Patagonia cuts ties with wool supplier Ovis 21 following PETA exposé

London - Outdoor apparel label Patagonia has decided to cut all ties with their wool supplier Ovis 21 a few days after animal rights organization PETA first brought to light horrific animal practices occurring on sheep farms in Argentina, which are part of the suppliers' 'sustainable' farm network.

In an open letter written by the brand's chief executive officer, Rose Marcario, and post on Patagonia's blog The Cleanest Line, the company outlines its decision why they will no longer buy wool from Ovis 21: "We've spent the past several days looking deep into our wool supply chain, shocked by the disturbing footage of animal cruelty that came to light last week. Patagonia’s partnership with Ovis 21 has been a source of pride because of the program’s genuine commitment to regenerating the grassland ecosystem, but this work must come equally with respectful and humane treatment of the animals that contribute to this endeavor. The most shocking portion of PETA’s video shows the killing of animals for human consumption."

Patagonia cuts ties with wool supplier Ovis 21 following PETA exposé

Patagonia halts wool sourcing after undercover footage depicts extreme animal cruelty at sheep farms in Argentina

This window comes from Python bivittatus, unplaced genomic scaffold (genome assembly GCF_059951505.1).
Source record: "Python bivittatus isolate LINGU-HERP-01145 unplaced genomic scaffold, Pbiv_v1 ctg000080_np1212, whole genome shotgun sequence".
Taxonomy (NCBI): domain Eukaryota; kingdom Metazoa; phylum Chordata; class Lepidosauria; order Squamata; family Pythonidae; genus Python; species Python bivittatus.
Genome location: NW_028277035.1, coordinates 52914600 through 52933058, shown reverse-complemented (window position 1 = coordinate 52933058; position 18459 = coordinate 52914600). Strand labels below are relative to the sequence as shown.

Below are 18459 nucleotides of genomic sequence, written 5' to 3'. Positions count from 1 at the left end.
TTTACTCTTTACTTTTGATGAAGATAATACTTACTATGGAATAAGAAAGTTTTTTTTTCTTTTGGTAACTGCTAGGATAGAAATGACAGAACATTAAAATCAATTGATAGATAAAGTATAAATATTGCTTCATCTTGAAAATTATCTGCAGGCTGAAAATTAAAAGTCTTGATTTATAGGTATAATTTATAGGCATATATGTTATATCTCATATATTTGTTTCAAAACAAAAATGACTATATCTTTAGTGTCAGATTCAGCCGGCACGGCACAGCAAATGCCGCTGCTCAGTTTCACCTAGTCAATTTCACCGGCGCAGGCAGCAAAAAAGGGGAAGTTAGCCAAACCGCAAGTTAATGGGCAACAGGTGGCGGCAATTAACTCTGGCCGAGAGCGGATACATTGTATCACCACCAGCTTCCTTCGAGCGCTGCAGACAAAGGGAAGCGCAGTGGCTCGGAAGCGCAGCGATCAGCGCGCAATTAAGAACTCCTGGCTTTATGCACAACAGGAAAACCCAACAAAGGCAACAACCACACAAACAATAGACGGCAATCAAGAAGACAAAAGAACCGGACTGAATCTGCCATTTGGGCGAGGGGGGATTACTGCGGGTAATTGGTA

"Like those in the Ovis 21 network, most commercial-scale ranches that produce wool from sheep also produce meat. What’s most important is that we apply strong and consistent measures to ensure animals on ranches that supply wool for products bearing the Patagonia name are treated humanely, whether during shearing or slaughter. We took some important steps to protect animals in partnering with Ovis 21, but we failed to implement a comprehensive process to assure animal welfare, and we are dismayed to witness such horrifying mistreatment."

"In light of this, we've made a frank and open-eyed assessment of the Ovis program. Our conclusion: it is impossible to ensure immediate changes to objectionable practices on Ovis 21 ranches, and we have therefore made the decision that we will no longer buy wool from them. This is a difficult decision, but it’s the right thing to do...Patagonia will not buy wool again until we can assure our customers of a verifiable process that ensures the humane treatment of animals." Marcario stresses that the outdoor apparel company will continue to push for the best possible animal welfare standards in the future in as part of the global 'Responsible Wool Standard', which ironically includes Ovis 21 as part of its international working group, and will continue to use wool in future collections.

Patagonia accepts responsibility for animal cruelty occuring at wool supplier farm

Patagonia remains adamant that they will rebuild their wool program with a new supplier, one who will ensure humane treatment of the sheep whilst also taking care of the environment the animals live in. "We reject the notion that cruelty is essential to wool production, despite what PETA claims," continues Marcario. "Patagonia will continue to make products from wool because of its unique performance attributes." She added that the company will continue to sell products made from the wool they have already purchased, a decision which is in stark contrast to their firm decision to cut ties with Ovis 21.

Patagonia cuts ties with wool supplier Ovis 21 following PETA exposé